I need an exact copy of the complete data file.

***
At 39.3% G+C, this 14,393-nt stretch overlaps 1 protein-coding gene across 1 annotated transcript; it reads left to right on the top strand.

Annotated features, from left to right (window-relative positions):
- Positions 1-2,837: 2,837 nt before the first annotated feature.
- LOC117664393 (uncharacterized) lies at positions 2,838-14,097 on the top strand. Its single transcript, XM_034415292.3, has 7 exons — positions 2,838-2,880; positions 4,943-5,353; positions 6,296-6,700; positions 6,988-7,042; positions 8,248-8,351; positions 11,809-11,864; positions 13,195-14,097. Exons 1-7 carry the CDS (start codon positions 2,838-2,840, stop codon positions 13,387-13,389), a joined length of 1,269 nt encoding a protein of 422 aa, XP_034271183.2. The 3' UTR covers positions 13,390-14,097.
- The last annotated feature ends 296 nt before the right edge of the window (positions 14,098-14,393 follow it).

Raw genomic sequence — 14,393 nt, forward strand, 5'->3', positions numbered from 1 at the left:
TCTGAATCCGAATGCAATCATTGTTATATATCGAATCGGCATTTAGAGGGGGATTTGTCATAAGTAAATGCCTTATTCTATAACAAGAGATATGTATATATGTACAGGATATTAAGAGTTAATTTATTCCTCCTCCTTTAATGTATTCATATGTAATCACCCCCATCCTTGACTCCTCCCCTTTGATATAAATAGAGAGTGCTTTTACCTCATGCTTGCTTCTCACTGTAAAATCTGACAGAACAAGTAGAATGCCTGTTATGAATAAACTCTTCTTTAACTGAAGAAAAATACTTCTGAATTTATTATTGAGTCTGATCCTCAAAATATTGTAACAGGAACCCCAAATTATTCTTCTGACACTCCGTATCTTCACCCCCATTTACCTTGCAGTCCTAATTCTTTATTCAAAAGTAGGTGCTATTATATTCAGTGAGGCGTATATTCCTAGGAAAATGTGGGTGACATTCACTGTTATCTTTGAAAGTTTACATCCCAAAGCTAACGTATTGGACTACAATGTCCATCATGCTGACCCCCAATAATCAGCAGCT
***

At 39.3% G+C, this 14,393-nt stretch overlaps 1 protein-coding gene across 1 annotated transcript; it reads left to right on the top strand.

Annotated features, from left to right (window-relative positions):
- Positions 1-2,837: 2,837 nt before the first annotated feature.
- LOC117664393 (uncharacterized) lies at positions 2,838-14,097 on the top strand. Its single transcript, XM_034415292.3, has 7 exons — positions 2,838-2,880; positions 4,943-5,353; positions 6,296-6,700; positions 6,988-7,042; positions 8,248-8,351; positions 11,809-11,864; positions 13,195-14,097. Exons 1-7 carry the CDS (start codon positions 2,838-2,840, stop codon positions 13,387-13,389), a joined length of 1,269 nt encoding a protein of 422 aa, XP_034271183.2. The 3' UTR covers positions 13,390-14,097.
- The last annotated feature ends 296 nt before the right edge of the window (positions 14,098-14,393 follow it).

Raw genomic sequence — 14,393 nt, forward strand, 5'->3', positions numbered from 1 at the left:
TCTGAATCCGAATGCAATCATTGTTATATATCGAATCGGCATTTAGAGGGGGATTTGTCATAAGTAAATGCCTTATTCTATAACAAGAGATATGTATATATGTACAGGATATTAAGAGTTAATTTATTCCTCCTCCTTTAATGTATTCATATGTAATCACCCCCATCCTTGACTCCTCCCCTTTGATATAAATAGAGAGTGCTTTTACCTCATGCTTGCTTCTCACTGTAAAATCTGACAGAACAAGTAGAATGCCTGTTATGAATAAACTCTTCTTTAACTGAAGAAAAATACTTCTGAATTTATTATTGAGTCTGATCCTCAAAATATTGTAACAGGAACCCCAAATTATTCTTCTGACACTCCGTATCTTCACCCCCATTTACCTTGCAGTCCTAATTCTTTATTCAAAAGTAGGTGCTATTATATTCAGTGAGGCGTATATTCCTAGGAAAATGTGGGTGACATTCACTGTTATCTTTGAAAGTTTACATCCCAAAGCTAACGTATTGGACTACAATGTCCATCATGCTGACCCCCAATAATCAGCAGCT